Aussies take a relaxed approach to home security

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New research from Allianz Australia reveals the classic Australian ‘she’ll be right’ attitude could be costing people dearly when it comes to protecting their home and personal belongings.

The national survey found that over 10% of Australians openly admit to leaving their windows and doors unlocked when they go away. Almost one in three households don’t have any contents insurance.

Despite this relaxed approach to home security, claims are getting larger, with Allianz data showing a 25% increase in the average cost of home contents claims in the five years to the end of 2017.

The research also revealed that when embarking on a holiday or weekend away:

With a few straightforward steps from police experience around the country, you can help protect your home and belongings from thieves.

Tips to secure your home against theft

  1. Lock up

    Police suggest many opportunistic thieves take advantage of unlocked homes. Even if you are going out for a short time, lock up your house and windows.

  2. Don't provide cover

    Deter thieves from targeting your house by ensuring a clear line of sight from the street. Cut back trees and bushes that obscure your front door, look into installing movement sensor lights and report broken street lights straight away.

  3. Upgrade your defences

    A solid core door with a deadlock, for example, is harder to force, grilles and shutters prevent burglars from breaking in through windows, and a lockable security screen can help keep burglars out.

  4. Monitor all potential targets

    Garages and garden sheds are often targets for burglars who can then use your tools or ladders to gain access to the house (police even report wheelie bins used to smash windows). A sensor light can be a useful deterrent, along with keyed locks.

  5. Security doesn't take a holiday

    Ask friends to collect your mail and to stop junk mail from building up in your letterbox while you're away from home. A neighbour parking in your driveway can also help give the impression the house is still occupied.

  6. Guard your keys

    Most people know not to hide keys somewhere about the house but are you also aware that lending your keys to tradespeople and acquaintances can pose a risk? Keys are easily copied and can provide burglars with fast access to your belongings.

  7. Store valuables in a safe

    According to the ABS Crime Victimisation Survey 2016-171, computer equipment and personal items such as jewellery, handbags, clothing and money are amongst the most common property stolen in break-ins. Installing a small safe in your home is a relatively low cost way to protect those items.

  8. Don't advertise valuables

    Break up packaging for expensive new gear before tucking it into the bin or recycling. With most thieves looking for cash, even a wallet or iPod left on your hall table can make your home a target. Speaking of valuables, police advise making an inventory of your belongings with photos to have at hand in case of a break-in.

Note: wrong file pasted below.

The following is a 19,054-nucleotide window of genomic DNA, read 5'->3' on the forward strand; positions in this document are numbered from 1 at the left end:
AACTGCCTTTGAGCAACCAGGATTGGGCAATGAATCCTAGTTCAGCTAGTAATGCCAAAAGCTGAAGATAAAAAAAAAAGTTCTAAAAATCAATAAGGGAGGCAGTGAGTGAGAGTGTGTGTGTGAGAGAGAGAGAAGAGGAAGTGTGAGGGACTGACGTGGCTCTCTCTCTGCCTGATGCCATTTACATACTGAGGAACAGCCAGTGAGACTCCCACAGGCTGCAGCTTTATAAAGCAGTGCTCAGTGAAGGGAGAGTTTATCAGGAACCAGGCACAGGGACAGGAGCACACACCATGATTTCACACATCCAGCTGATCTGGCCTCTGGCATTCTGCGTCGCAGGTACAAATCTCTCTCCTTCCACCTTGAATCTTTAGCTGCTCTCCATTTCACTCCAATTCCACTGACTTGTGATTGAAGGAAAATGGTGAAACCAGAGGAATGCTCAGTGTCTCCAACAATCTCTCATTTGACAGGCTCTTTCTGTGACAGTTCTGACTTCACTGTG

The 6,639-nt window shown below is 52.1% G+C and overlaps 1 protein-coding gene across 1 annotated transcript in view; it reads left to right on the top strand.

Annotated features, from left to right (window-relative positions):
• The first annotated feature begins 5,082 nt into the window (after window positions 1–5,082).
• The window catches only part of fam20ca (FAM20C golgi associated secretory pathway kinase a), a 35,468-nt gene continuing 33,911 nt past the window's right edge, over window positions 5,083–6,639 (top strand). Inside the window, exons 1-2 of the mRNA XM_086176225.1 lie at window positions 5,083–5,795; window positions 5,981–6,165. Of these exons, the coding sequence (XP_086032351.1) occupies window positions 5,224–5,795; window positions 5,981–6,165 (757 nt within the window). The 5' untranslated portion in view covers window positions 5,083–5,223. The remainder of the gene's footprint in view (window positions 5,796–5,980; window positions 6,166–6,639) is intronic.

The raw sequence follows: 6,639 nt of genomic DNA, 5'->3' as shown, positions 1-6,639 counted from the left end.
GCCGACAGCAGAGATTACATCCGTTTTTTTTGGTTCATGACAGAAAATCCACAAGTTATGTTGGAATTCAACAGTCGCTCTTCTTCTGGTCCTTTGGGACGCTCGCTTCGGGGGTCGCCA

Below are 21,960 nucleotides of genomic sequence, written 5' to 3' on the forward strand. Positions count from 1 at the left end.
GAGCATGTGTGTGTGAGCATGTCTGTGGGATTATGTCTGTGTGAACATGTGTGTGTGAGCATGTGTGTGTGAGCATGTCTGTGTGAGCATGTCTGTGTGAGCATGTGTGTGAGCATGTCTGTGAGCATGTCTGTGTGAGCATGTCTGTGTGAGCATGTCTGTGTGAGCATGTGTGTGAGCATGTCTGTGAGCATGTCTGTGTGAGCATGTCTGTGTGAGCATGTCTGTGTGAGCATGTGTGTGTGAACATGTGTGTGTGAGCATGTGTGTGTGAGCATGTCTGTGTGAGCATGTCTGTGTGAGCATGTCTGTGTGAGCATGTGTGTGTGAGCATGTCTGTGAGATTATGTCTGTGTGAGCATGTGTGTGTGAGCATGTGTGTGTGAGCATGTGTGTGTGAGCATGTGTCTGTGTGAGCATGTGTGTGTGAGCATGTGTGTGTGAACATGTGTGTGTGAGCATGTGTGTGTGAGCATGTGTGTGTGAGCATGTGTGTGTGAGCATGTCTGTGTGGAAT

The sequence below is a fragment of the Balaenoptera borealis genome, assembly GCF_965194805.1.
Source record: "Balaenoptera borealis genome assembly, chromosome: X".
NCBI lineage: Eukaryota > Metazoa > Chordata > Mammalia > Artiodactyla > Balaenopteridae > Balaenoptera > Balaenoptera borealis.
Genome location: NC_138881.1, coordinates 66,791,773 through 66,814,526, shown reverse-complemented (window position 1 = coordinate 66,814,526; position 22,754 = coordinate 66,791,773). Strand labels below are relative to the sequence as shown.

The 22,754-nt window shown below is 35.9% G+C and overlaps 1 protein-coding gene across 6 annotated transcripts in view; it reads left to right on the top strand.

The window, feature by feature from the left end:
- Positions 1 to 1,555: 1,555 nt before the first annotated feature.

9. Install an alarm or deter thieves with a dog

    Add another layer of defence to your home with an alarm system. A barking dog can also provide effective security for your home.

  10. Make friends with your neighbours

    In tightknit communities, people look out for each other. Neighbours can report suspicious activity at your home and help when you're away - and you can return the favour.

Allianz recommends Australians regularly review their contents insurance. Some handy tips include:

Review your insurance policies annually or after major purchases, including adding new portable content items such as mobile phones and making sure you have adequate cover for jewellery and bicycles.

About the research

Allianz commissioned Pure Profile to conduct a consumer survey in June 2018. The survey was a nationally representative sample of over 1,000 Australian adult respondents (18+ years). The survey was carried out online.

The home contents under insurance survey was conducted by Galaxy YouGov in February 2018 on behalf of Allianz Australia. More than 1,000 Australians were surveyed (18+ years).

  1. Australian Bureau of Statistics (ABS) 2016-17 National Crime Victimisation Survey

Read more from our December Holiday 2018 customer email:


Home insurance is issued by Allianz Australia Insurance Limited ABN 15 000 122 850, AFS Licence no. 234708 (Allianz). We do not provide any advice based on any consideration of your objectives, financial situation or needs. Policy terms, conditions, limits, exclusions and underwriting criteria apply. Before making a decision, please consider the Allianz Product Disclosure Statement available by calling 13 1000 or online by visiting Information provided in this article is designed to be a guide only and was believed to be correct at time of publication. Please consider your own personal circumstances when reading the information contained within the article.